The university is revamping its enrollment management strategy with a focus on better understanding the preferences of potential students to develop effective solutions to critical barriers such as cost.
At the head of Enrollment Management at WSU is Saichi Oba, who joined the university last fall as its vice provost for enrollment management. While much of his focus this past year has been on the Pullman campus, he envisions a future where more time is spent on systemwide initiatives.
“We’re trying to capitalize on the system itself,” Oba said. “WSU’s stellar academics, research, and community engagement coupled with our data-driven initiatives will allow us to emerge from the pandemic in a very strong position.”
Strategies to sustain and grow
Collecting and analyzing a wealth of survey data will help WSU get a much clearer picture of the factors at play when deciding between universities. It’ll also elucidate barriers that students face, giving WSU a better grasp of what it must do in order to reach students from historically underserved communities. WSU is also conducting a reputational analysis and competitions study for all of its campuses to better understand where it stands in relation to other universities in the region.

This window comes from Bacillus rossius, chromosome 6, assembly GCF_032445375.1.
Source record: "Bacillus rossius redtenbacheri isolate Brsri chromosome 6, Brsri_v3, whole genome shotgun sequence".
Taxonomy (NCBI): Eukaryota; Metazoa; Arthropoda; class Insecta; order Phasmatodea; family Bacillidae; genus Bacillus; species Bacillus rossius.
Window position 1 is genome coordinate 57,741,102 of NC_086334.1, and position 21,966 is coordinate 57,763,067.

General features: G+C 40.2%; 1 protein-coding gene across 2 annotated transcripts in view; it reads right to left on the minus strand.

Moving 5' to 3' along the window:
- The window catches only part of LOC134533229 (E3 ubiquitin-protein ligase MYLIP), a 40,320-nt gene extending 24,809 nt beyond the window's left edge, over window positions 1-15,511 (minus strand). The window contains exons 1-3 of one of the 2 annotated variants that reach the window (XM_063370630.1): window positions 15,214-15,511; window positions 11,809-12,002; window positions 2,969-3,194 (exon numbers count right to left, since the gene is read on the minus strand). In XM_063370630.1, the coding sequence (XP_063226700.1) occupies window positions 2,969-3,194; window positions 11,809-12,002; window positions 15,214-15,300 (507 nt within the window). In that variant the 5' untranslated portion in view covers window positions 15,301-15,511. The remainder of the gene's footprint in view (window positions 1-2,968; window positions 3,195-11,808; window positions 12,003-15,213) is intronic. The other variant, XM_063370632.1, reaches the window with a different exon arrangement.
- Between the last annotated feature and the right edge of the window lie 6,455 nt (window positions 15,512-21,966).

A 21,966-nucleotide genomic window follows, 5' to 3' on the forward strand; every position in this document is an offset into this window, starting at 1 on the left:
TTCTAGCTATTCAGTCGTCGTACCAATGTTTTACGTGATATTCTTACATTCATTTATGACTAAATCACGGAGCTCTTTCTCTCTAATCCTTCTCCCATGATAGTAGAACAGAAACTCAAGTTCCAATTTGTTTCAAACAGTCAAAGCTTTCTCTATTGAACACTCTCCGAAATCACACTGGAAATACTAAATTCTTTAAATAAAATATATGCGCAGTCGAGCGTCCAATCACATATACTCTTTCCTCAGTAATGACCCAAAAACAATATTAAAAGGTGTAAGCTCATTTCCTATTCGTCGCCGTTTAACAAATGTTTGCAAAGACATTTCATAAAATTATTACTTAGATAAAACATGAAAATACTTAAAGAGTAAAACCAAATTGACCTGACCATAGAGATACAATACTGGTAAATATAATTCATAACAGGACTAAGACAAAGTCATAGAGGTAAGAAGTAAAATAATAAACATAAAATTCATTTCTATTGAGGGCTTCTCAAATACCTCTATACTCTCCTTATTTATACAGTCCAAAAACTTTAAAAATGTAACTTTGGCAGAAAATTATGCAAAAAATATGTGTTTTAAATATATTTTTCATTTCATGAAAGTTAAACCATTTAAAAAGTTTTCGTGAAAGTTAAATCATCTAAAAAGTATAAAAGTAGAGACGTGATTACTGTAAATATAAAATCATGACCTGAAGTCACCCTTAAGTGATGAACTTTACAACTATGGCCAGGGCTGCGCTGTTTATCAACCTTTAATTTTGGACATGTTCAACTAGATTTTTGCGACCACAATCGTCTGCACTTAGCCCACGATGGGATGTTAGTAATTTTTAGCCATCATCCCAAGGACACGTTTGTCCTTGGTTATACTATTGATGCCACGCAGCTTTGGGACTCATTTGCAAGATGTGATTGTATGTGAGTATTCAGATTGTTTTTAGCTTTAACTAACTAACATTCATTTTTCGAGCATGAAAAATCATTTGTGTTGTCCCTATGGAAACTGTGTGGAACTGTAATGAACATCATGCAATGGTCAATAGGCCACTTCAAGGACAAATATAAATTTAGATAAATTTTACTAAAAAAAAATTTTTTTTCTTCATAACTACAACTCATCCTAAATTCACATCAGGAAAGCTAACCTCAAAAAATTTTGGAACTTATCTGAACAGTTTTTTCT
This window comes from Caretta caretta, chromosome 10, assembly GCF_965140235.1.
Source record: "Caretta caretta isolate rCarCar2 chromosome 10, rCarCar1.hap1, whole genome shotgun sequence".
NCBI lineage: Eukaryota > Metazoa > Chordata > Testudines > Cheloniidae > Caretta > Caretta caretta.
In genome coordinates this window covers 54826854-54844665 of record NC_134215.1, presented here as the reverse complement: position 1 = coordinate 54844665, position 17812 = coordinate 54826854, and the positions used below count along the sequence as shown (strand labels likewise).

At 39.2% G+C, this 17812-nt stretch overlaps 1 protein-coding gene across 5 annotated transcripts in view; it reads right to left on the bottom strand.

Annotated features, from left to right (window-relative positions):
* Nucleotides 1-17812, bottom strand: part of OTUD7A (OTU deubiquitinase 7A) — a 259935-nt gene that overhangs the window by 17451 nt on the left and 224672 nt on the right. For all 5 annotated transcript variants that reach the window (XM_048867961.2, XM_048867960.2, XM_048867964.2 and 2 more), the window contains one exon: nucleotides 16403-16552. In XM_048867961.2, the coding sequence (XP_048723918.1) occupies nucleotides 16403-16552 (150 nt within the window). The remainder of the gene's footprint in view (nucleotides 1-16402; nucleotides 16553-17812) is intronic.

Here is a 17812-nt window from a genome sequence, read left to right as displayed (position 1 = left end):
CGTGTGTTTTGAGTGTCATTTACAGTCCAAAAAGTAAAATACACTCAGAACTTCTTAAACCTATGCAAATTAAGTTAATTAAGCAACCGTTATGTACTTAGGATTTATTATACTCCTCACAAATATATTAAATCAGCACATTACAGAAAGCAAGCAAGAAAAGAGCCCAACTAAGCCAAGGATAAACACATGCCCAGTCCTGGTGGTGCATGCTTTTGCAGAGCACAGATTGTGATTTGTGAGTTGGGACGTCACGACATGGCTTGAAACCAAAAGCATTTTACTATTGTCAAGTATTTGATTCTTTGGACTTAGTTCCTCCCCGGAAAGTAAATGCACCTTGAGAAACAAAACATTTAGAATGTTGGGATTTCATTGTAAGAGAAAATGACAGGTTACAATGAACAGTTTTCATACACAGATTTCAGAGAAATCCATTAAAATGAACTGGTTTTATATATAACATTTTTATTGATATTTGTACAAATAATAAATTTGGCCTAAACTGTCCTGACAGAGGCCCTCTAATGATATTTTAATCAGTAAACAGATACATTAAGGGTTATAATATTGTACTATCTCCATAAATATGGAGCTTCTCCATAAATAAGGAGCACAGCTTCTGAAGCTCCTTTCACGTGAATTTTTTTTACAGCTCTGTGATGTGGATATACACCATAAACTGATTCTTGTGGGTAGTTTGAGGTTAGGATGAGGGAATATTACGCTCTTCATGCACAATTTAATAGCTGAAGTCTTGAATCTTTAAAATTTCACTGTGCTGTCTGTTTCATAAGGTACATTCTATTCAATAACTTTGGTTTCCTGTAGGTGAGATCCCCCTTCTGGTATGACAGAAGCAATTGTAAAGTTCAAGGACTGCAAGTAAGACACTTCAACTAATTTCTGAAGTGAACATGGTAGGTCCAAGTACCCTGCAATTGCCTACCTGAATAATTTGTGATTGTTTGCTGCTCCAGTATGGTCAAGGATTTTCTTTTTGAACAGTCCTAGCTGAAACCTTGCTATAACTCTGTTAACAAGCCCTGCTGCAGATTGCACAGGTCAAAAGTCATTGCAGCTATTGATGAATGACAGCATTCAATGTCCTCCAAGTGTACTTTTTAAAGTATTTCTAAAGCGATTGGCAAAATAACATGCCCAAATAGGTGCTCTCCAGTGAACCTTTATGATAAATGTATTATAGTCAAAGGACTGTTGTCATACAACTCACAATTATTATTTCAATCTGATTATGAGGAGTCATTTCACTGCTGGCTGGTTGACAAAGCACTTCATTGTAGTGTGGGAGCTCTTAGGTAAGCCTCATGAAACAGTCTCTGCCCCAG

“If you had 10 enrollment managers respond to the question of what is the most significant issue facing institutions of higher education, I would be surprised if less than nine said broadening the group of potential students,” Oba said.
One way to do this is to make it easier to apply. Last year, international students were able to apply using the Common App, which allows users to apply to hundreds of colleges across the United States. Many domestic students even applied through the international application even though it wasn’t targeted to them.
WSU is implementing the Common App for domestic students. While only about 1% of applications submitted so far have come through Common App, they are up noticeably at WSU Tri-Cities and Vancouver, said Nancy Wehrung, senior associate director of admissions.
“It’s too soon to draw a true conclusion, but what I think we can agree on is that the WSU system is getting more exposure,” Wehrung said. “It will be great to see how the year unfolds and what next year brings.”
Catering to underserved students
Traditionally, colleges and universities could fill their classrooms by recruiting at high schools across their home state and region. But the biggest opportunities for growth now lay outside the confines of cafeterias.